After the cult hit “The Glamorous Life of Sachiko Hanai
”, director Mitsuru Meike returns with another piece of Japanese ‘pink’ cinema. “BITTER SWEET” (2004, aka. Noko Furin: torareta onna) is a short tale that is very different from his previous film. It has a more serious narrative but it nonetheless doesn’t hold back in its titillation elements. I’ve mentioned before that ’pink’ films are basically softcore porn with a more thoughtful story and cinematography and this film doesn’t disappoint. Director Meike does know exactly just how to helm ’pink’ cinema.
Shoko (Konatsu, Blind Love
) is a young woman who is about to get married. One evening, while her fiancé, Tamura (Takuya Fukushima) is away on business, she has dinner with her friend Mika (Minami Aikawa) in a small but cozy restaurant owned by Kudo (Hitoshi Ishikawa). Kudo is a great chef who is also married to his best friend’s ex-girlfriend. That same evening, Shoko returns to the restaurant and sleeps with Kudo. The bride-to-be may have only meant this to be one last “fling” with an older man but what she started ends up becoming an affair.
“Bitter Sweet” is a sophisticated story of sex, obsession, guilt, and relationships. The film may be short but it does have something meaningful in what it wants to say. Shoko is a woman who is looked at as one being so fortunate, her friend Mika would gladly switch places with her but what she experiences within is emptiness. I guess by having an affair with an older man she wishes to subconsciously sabotage her wedding. Tamura seems to be a decent guy, rich, responsible and maybe too perfect; that Shoko probably thought that the only way to call it off is to become unworthy of him. It’s a twisted idea, but with the lack of development of their relationship, I do believe that would be the best guess. Shoko also demonstrates the qualities of a woman who is confused, as she easily mistakes lust for love. These things do happen in real life, I do think Shoko’s body just got so comfortable with Kudo’s touch that nothing else could satisfy her.
Kudo is a man who fulfills his obligation to his wife, Keiko (Yumika Hayashi) and their two children. He was a womanizer in his younger days and shoulders some guilt when he married his best friend’s ex-girlfriend. Yoshida is Kudo’s best friend, divorced, bitter and sympathetic since he has developed cancer. The relationship between the three is quite complex; Kudo and Yoshida still remain friends although it’s obvious that Yoshida holds a grudge towards Kudo. Kudo is also a man who tries to “go with the flow” and would try to live with its consequences. His wife Keiko is appreciative that Kudo fulfills his obligations but we all know that those things aren’t enough for a woman.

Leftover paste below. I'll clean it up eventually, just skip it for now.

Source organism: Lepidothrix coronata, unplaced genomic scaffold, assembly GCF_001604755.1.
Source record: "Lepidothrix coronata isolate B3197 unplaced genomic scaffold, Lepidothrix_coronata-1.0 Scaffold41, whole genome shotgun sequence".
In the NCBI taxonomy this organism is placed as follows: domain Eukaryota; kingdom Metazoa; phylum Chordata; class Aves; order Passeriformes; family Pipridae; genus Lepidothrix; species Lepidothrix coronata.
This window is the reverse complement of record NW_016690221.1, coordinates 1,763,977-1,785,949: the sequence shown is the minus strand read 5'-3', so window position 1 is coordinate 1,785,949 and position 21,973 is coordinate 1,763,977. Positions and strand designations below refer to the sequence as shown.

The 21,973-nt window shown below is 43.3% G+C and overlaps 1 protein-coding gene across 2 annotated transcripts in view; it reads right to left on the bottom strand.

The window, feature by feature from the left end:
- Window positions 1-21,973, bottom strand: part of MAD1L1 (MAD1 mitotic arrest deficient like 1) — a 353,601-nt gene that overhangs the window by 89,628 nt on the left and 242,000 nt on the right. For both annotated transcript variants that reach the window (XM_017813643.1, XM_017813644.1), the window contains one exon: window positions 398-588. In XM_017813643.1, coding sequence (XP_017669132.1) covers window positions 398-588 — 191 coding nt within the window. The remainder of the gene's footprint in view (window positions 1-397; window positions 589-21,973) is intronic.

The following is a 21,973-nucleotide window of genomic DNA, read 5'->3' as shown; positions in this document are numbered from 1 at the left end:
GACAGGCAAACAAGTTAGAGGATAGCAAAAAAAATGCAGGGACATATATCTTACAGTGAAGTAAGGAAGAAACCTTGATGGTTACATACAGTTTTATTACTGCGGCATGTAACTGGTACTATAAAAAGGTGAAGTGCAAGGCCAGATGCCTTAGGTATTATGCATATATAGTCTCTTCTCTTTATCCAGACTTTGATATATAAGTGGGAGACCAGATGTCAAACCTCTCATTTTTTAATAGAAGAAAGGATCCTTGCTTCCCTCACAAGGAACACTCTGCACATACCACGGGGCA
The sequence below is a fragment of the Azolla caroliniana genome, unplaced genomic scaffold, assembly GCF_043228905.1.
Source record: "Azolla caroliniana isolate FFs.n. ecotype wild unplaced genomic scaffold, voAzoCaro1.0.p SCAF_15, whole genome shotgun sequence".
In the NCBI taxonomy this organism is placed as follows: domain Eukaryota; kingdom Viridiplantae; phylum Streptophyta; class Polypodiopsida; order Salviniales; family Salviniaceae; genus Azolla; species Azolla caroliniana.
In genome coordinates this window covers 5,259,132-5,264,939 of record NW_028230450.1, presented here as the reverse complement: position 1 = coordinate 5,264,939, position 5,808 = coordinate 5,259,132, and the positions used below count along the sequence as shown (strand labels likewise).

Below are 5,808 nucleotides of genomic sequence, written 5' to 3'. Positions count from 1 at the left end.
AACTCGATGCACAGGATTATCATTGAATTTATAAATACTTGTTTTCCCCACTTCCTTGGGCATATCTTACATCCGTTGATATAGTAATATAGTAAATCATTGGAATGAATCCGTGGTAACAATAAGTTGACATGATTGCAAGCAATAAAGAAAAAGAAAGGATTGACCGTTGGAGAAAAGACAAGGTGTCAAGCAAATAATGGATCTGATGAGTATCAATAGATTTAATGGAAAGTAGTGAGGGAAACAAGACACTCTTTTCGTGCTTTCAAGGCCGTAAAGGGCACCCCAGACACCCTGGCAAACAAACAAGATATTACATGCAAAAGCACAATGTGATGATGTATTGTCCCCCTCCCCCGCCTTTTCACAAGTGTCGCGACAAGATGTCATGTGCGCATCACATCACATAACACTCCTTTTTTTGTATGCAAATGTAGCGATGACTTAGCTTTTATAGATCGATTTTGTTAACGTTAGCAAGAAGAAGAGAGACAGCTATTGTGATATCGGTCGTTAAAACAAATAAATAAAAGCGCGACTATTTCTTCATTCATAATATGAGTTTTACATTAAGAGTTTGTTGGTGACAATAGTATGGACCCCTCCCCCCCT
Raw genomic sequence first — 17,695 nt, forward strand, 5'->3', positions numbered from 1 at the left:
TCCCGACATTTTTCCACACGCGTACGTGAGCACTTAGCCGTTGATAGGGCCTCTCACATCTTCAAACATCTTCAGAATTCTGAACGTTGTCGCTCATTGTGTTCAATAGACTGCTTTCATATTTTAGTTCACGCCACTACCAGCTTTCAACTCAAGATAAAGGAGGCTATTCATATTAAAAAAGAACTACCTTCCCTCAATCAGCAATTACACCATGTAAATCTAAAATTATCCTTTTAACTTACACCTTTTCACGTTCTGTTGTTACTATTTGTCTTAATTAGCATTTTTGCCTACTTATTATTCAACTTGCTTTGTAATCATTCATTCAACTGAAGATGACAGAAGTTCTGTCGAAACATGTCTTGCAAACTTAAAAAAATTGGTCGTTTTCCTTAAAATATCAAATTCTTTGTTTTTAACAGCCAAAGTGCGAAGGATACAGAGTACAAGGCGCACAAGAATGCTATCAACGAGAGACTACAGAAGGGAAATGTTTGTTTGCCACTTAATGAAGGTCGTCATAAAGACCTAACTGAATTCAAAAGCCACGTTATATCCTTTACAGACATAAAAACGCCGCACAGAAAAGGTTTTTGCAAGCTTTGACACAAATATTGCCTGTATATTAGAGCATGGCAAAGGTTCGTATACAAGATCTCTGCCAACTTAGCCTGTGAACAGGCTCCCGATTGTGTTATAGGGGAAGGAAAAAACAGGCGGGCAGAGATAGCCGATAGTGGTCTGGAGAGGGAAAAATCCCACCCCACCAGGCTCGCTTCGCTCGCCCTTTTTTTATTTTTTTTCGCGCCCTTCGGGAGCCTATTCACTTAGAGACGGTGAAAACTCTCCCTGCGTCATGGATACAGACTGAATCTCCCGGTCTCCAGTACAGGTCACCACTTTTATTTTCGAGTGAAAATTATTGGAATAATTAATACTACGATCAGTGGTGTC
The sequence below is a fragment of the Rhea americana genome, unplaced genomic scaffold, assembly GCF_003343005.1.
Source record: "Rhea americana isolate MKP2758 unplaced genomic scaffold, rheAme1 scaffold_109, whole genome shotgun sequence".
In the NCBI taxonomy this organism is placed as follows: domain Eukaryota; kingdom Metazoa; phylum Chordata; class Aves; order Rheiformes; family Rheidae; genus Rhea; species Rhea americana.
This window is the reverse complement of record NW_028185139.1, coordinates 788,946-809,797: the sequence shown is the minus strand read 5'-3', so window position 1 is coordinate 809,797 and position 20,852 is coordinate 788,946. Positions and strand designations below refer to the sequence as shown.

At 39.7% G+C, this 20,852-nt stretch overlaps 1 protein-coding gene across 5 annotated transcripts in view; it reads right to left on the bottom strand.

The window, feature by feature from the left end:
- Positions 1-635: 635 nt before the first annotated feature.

Mika is a woman in search of “Prince Charming” and would jump at the chance to find him. I suppose the most sympathetic character in the film is Tamura since there really isn’t that much revealed about him. All we know is that everyone considers him the perfect “catch” and that Shoko is immensely fortunate to have him as her fiancé.
The film is a great study of relationships and the consequences of actions and reactions. Sex can be used as a diversion from loneliness, fear and frustrations. Sex can also be used to get attention and love. The film is also a story of secrets and that our past can oftentimes catch up to us. I commend the filmmakers that they don’t point an accusing finger and the film doesn’t give any judgments to any of its characters. “Bitter Sweet” is a story about the complexities of life and relationships. Sometimes, all we can do is try to enjoy the ride and hope for the best, while at the same time avoid stepping on anyone‘s feelings.
BITTER SWEET is a genuine piece of Japanese ‘pink’ cinema. Sexy, titillating, and quite solid with its message. Its simplicity is its greatest strength with its structure but it also may become its greatest weakness. Meike’s direction is kept pretty simple with no soundtrack but the proceedings still manage to convey emotion. Those looking for pervy kicks won’t be disappointed as there is a lot of sex and nudity on display. Most viewers will probably see it as an excuse so beautiful Japanese women can show their stuff but if you look beyond its numerous scenes of vigorous sex, it can be a rewarding experience and an enjoyable drama.
Recommended with caution (it clocks in little over an hour), rent it first. [3- Stars]